[flat-er] /ˈflæt ər/
verb (used with object)
to try to please by complimentary remarks or attention.
to praise or compliment insincerely, effusively, or excessively:
She flatters him by constantly praising his books.
to represent favorably; gratify by falsification:
The portrait flatters her.
to show to advantage:
a hairstyle that flatters the face.
to play upon the vanity or susceptibilities of; cajole, wheedle, or beguile:
They flattered him into contributing heavily to the foundation.
to please or gratify by compliments or attentions:
I was flattered by their invitation.
to feel satisfaction with (oneself), especially with reference to an accomplishment, act, or occasion:
He flattered himself that the dinner had gone well.
to beguile with hope; encourage prematurely, falsely, etc.
verb (used without object)
to use .
to praise insincerely, esp in order to win favour or reward
to show to advantage: that dress flatters her
(transitive) to make to appear more attractive, etc, than in reality
to play upon or gratify the vanity of (a person): it flatters her to be remembered
(transitive) to beguile with hope; encourage, esp falsely: this success flattered him into believing himself a champion
(transitive) to congratulate or deceive (oneself): I flatter myself that I am the best
a blacksmith’s tool, resembling a flat-faced hammer, that is placed on forged work and struck to smooth the surface of the forging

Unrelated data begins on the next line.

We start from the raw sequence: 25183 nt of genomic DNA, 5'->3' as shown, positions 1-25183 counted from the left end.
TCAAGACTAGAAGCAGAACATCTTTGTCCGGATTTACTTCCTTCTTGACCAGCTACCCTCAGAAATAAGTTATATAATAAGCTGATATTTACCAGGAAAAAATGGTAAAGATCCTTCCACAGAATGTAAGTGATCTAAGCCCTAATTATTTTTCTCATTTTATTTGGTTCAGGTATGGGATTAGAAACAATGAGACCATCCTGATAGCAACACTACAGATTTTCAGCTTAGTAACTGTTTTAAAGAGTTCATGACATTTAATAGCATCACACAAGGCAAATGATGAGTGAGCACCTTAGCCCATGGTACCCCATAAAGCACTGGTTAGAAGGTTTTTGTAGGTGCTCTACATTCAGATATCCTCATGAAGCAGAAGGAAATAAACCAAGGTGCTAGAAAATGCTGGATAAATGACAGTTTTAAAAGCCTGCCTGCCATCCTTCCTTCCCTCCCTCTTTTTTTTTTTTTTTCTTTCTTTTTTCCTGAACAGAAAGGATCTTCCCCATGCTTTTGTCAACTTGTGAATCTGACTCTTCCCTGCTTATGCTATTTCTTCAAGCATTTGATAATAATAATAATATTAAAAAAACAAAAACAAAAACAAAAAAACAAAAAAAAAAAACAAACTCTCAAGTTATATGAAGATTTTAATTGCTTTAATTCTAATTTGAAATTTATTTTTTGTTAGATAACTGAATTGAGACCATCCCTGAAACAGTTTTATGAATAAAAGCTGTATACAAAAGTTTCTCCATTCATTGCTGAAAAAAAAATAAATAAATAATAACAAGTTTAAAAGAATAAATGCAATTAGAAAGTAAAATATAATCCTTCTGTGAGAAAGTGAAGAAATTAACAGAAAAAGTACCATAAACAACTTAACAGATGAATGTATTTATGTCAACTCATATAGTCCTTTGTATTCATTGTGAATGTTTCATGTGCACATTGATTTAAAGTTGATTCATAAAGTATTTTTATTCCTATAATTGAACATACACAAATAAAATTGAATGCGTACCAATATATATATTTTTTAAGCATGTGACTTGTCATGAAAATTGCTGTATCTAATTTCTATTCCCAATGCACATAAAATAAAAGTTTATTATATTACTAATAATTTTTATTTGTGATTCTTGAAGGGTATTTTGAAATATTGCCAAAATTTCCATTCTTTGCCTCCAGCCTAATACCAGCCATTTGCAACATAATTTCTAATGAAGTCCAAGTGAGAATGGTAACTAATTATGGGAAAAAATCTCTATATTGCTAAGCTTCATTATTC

a die with a narrow rectangular orifice for drawing flat sections
early 13c., from Old French flater “to flatter” (13c.), originally “stroke with the hand, caress,” from Frankish *flat “palm, flat of the hand” (see flat (adj.)). “[O]ne of many imitative verbs beginning with fl- and denoting unsteady or light, repeated movement” [Liberman]. Related: Flattered; flattering.
- Flatter oneself
Be gratified vainly by one’s own achievement; exaggerate one’s good points. For example, He flattered himself that his presentation at the sales conference was a success, or She flattered herself that she was by far the best skater at the rink. This usage is often put negatively, as in Don’t flatter yourself—we haven’t won the […]
[flat-uh-ree] /ˈflæt ə ri/ noun, plural flatteries. 1. the act of . 2. a flattering compliment or speech; excessive, insincere praise. [flat-ree] /ˈflæt ri/ noun 1. Cape, a cape in NW Washington, on the Olympic Peninsula, at the entrance to Juan de Fuca Strait. /ˈflætərɪ/ noun (pl) -teries 1. the act of flattering 2. excessive […]
/ˈflætɪ/ noun 1. (NZ, informal) a flounder or other flatfish
- Flat thunk
programming A software mechanism that allows a Win32 application to load and call a 16-bit DLL, or a 16-bit application to load and call a Win32 DLL. See also generic thunk, universal thunk. (1999-04-05)